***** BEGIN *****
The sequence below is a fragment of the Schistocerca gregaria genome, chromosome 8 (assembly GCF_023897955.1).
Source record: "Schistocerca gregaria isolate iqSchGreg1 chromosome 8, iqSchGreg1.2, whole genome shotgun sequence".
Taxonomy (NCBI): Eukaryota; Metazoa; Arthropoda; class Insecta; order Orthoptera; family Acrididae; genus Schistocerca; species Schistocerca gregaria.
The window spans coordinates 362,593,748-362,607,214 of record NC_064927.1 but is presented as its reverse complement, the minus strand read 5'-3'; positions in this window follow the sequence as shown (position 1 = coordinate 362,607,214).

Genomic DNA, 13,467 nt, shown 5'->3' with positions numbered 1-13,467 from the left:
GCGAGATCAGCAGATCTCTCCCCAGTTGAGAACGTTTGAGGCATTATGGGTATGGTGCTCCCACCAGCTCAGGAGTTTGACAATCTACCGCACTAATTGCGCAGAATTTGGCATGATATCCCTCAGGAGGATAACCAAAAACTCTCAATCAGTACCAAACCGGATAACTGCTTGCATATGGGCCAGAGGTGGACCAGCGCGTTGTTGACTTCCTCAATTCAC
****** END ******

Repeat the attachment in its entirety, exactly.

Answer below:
The sequence below is a fragment of the Schistocerca gregaria genome, chromosome 8 (assembly GCF_023897955.1).
Source record: "Schistocerca gregaria isolate iqSchGreg1 chromosome 8, iqSchGreg1.2, whole genome shotgun sequence".
Taxonomy (NCBI): Eukaryota; Metazoa; Arthropoda; class Insecta; order Orthoptera; family Acrididae; genus Schistocerca; species Schistocerca gregaria.
The window spans coordinates 362,593,748-362,607,214 of record NC_064927.1 but is presented as its reverse complement, the minus strand read 5'-3'; positions in this window follow the sequence as shown (position 1 = coordinate 362,607,214).

Genomic DNA, 13,467 nt, shown 5'->3' with positions numbered 1-13,467 from the left:
GCGAGATCAGCAGATCTCTCCCCAGTTGAGAACGTTTGAGGCATTATGGGTATGGTGCTCCCACCAGCTCAGGAGTTTGACAATCTACCGCACTAATTGCGCAGAATTTGGCATGATATCCCTCAGGAGGATAACCAAAAACTCTCAATCAGTACCAAACCGGATAACTGCTTGCATATGGGCCAGAGGTGGACCAGCGCGTTGTTGACTTCCTCAATTCAC